Next are creams, patches and physical therapy. Blood Balance Formula Review Capsaicin creams, which you can find on the store shelves beside the athlete's foot medications, have something in them that improves your diabetic nerve pain naturally. It comes from cayenne pepper. If the cream makes your hands burn after you rub your feet with it, use some rubber or plastic gloves. You'll find them in the pharmacy section too. Don't give up if it doesn't work at first. It takes a couple of weeks of use, but it's worth it.
Lidocaine patches are applied to the skin of painful areas to numb the nerves. Aspirin and other nonsteroidal anti-inflamatories like ibuprofen also help, and if you take them a few minutes before walking, you might be able to exercise longer. (Tylenol has no anti-inflammatory effect so it might not do much.)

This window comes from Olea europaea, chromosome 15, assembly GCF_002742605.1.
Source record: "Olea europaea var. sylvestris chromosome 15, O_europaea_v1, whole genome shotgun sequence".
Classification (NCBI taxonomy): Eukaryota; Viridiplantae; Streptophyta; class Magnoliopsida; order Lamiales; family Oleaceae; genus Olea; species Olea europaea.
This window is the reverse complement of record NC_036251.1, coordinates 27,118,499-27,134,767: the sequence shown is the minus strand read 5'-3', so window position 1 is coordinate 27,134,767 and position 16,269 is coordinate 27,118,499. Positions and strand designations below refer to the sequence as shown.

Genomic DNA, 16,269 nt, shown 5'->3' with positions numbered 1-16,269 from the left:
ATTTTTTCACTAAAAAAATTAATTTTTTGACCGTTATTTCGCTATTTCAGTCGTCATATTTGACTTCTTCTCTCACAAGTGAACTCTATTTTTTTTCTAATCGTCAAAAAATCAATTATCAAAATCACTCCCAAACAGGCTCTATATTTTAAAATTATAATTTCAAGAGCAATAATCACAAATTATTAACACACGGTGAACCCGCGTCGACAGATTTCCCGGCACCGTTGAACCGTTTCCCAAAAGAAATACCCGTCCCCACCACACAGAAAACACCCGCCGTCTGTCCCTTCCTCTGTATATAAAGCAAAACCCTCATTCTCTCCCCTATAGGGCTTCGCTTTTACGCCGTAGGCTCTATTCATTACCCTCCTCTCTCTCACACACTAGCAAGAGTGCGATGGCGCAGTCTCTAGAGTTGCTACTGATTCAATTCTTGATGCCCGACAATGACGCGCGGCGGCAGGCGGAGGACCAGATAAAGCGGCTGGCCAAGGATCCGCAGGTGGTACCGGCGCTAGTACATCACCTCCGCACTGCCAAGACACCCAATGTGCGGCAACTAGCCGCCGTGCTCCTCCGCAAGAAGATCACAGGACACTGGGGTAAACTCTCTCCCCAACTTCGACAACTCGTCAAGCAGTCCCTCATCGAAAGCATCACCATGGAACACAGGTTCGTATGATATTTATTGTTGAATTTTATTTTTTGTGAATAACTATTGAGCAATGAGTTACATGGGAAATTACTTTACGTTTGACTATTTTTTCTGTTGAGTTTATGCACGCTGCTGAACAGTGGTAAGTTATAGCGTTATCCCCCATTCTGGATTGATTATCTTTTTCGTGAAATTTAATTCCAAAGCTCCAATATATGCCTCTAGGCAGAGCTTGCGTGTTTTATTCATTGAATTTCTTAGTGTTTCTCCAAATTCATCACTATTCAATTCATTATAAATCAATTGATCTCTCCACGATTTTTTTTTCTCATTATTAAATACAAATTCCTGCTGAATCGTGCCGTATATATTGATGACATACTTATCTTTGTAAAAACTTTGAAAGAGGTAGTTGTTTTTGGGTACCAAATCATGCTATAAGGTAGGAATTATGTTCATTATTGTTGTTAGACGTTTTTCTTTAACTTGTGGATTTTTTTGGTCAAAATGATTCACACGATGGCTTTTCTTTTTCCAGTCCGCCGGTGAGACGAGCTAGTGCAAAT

Physical therapy, which is simply exercises and stretches tailored to a specific body part, can get you back up on your feet. And ehow.com has lots of free videos of physical therapy designed for feet, ankles and legs. The stretches that help me the most are for the bottoms of my feet, the plantar fascia.